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Lockheed's cuts hit San Diego

Lockheed Martin Corp. reacted to a challenging defense budget by cutting hundreds of jobs on Tuesday, and San Diego was among the regions on the chopping block.

Twenty local Lockheed Martin employees got word on Tuesday they no longer have a job at the company. That is in addition to 12 employees who participated in a voluntary layoff program earlier this year.

In total, Tuesday's announcement affected 308 U.S.-based employees that work for the defense and aerospace giant’s Mission Systems & Sensors business.

The locally affected employees work in Scripps Ranch at a site that creates software and sensors for helicopters to jets bought by the government.

In early April, Lockheed Martin (NYSE: LMT) said it needed to slim down staff in the unit as part of an effort to reshape the business and react to a troubling defense budget environment.

Many of the unit's programs are moving from development to production, which created "softness" in workload, according to the company.

"There are still currently some job opportunities for desired skill sets that will be critical for our future success," the statement said.

Employees affected by the layoff will be offered severance benefits, continued use of the Employee Assistance Program (EAP) for them and their families and outplacement services to assist with job and career transitions.

Under the voluntary portion of the layoff in May, 432 employees opted to leave.

“While there was strong participation in the voluntary layoff program … we still needed to address softness in certain areas of the business,” according to a statement.

The total number of employees affected by the voluntary and involuntary program totals 740, which shrinks the total work force of the business unit by about 5 percent.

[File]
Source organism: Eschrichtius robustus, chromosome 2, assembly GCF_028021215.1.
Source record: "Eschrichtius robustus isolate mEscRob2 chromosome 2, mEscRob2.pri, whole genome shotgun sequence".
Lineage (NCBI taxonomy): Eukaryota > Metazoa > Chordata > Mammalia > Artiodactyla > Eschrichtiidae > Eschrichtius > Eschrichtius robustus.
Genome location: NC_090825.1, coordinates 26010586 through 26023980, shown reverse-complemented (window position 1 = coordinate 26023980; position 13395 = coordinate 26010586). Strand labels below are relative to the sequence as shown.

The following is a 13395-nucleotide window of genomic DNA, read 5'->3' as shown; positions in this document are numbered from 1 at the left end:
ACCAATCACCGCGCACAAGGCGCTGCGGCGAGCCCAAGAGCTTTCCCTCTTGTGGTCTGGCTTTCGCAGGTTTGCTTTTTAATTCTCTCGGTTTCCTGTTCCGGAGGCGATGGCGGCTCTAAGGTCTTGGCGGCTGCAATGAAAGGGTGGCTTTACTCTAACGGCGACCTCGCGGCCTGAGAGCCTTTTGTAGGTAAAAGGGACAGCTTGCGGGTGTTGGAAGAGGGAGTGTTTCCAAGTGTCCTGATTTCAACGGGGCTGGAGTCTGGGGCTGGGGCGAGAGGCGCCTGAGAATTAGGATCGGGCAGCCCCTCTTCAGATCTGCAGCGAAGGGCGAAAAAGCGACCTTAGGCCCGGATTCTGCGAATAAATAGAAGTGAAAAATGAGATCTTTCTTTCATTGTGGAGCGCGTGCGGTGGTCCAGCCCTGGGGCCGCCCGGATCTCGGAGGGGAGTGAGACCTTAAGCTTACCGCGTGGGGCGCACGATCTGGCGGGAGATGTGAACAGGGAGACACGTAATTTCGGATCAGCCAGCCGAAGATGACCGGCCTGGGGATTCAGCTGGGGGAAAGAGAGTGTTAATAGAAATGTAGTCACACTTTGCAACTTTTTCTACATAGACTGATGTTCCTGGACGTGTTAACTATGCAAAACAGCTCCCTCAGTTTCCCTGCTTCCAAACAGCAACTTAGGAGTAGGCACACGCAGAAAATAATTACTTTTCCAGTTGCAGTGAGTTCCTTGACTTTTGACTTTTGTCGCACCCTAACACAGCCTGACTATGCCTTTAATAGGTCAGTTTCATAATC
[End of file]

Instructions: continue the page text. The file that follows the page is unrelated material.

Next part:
“Given the budget pressures facing our customers, Lockheed Martin is examining every aspect of our business to ensure we are as efficient and cost effective as possible in meeting their needs,” said Dale Bennett, president of Lockheed Martin Mission Systems & Sensors business, in a statement. “Reducing our work force is a difficult but necessary decision to position our business for future growth and ensure we remain competitive.”

It's not the only Lockheed layoff to hit the San Diego region this year. In March, Lockheed laid off 75 employees at 4470 Eastgate Mall in La Jolla, many of which included software and systems engineers.

The two sets of layoffs are not related, said a spokesman.

Bethesda, Md.-based Lockheed Martin employs about 123,000 people worldwide and had 2011 net sales of $46.5 billion.

President Barack Obama's defense budget proposal for fiscal 2013, starting Oct. 1, calls for defense spending over the next 10 years that is $487 billion lower than previously planned.

“Sequestration” has become a highly-feared word among military circles because it means up to $600 billion of additional cuts starting Jan. 1, 2013.

U.S. Congressman Duncan Hunter (R-El Cajon), a member of the House Armed Services Committee, reacted to Tuesday's layoffs at Lockheed and spoke out about jobs that aid with national security being eliminated.

“Even before the sequestration countdown began, the defense budget had already been reduced by $450 billion and the pink slips going to workers in San Diego and throughout the country today are a direct result of these cuts,” he said.

The layoffs, he noted, foreshadow “broader and more severe workforce reductions,” should sequestration occur.

In late May, Hunter and other fired-up military supporters launched a new Super PAC and national association called Fight4America in front of the USS Midway Museum.

The campaign warns America about the severity of the defense cuts.

Educational outreach will come in the form of TV commercials, op-ed pieces in newspapers across the country and speeches like the one on Tuesday to create enough momentum to stop the cuts from happening.

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